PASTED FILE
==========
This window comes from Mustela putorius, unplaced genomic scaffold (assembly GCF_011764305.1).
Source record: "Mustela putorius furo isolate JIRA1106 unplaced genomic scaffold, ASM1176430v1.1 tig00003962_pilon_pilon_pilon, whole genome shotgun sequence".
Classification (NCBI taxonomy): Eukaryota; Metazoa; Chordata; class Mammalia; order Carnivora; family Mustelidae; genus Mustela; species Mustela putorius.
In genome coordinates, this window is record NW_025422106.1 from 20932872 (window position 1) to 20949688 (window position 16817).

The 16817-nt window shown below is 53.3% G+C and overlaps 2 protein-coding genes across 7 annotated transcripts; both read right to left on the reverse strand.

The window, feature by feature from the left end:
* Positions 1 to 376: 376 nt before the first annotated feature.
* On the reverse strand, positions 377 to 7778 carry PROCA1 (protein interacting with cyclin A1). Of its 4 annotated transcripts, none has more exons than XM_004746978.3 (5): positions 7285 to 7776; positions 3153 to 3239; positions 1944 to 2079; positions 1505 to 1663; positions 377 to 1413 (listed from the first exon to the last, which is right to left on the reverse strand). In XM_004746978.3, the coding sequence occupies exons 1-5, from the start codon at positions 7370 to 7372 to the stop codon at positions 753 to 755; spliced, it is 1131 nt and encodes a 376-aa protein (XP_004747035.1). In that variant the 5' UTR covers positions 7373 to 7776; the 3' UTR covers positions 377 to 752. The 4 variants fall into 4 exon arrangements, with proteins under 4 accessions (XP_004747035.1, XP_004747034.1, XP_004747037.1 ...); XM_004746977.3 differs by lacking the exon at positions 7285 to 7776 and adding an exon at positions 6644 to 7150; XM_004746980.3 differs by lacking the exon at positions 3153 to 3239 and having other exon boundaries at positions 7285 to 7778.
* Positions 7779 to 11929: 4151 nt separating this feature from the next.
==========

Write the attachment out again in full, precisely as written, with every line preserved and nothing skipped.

This window comes from Mustela putorius, unplaced genomic scaffold (assembly GCF_011764305.1).
Source record: "Mustela putorius furo isolate JIRA1106 unplaced genomic scaffold, ASM1176430v1.1 tig00003962_pilon_pilon_pilon, whole genome shotgun sequence".
Classification (NCBI taxonomy): Eukaryota; Metazoa; Chordata; class Mammalia; order Carnivora; family Mustelidae; genus Mustela; species Mustela putorius.
In genome coordinates, this window is record NW_025422106.1 from 20932872 (window position 1) to 20949688 (window position 16817).

The 16817-nt window shown below is 53.3% G+C and overlaps 2 protein-coding genes across 7 annotated transcripts; both read right to left on the reverse strand.

The window, feature by feature from the left end:
* Positions 1 to 376: 376 nt before the first annotated feature.
* On the reverse strand, positions 377 to 7778 carry PROCA1 (protein interacting with cyclin A1). Of its 4 annotated transcripts, none has more exons than XM_004746978.3 (5): positions 7285 to 7776; positions 3153 to 3239; positions 1944 to 2079; positions 1505 to 1663; positions 377 to 1413 (listed from the first exon to the last, which is right to left on the reverse strand). In XM_004746978.3, the coding sequence occupies exons 1-5, from the start codon at positions 7370 to 7372 to the stop codon at positions 753 to 755; spliced, it is 1131 nt and encodes a 376-aa protein (XP_004747035.1). In that variant the 5' UTR covers positions 7373 to 7776; the 3' UTR covers positions 377 to 752. The 4 variants fall into 4 exon arrangements, with proteins under 4 accessions (XP_004747035.1, XP_004747034.1, XP_004747037.1 ...); XM_004746977.3 differs by lacking the exon at positions 7285 to 7776 and adding an exon at positions 6644 to 7150; XM_004746980.3 differs by lacking the exon at positions 3153 to 3239 and having other exon boundaries at positions 7285 to 7778.
* Positions 7779 to 11929: 4151 nt separating this feature from the next.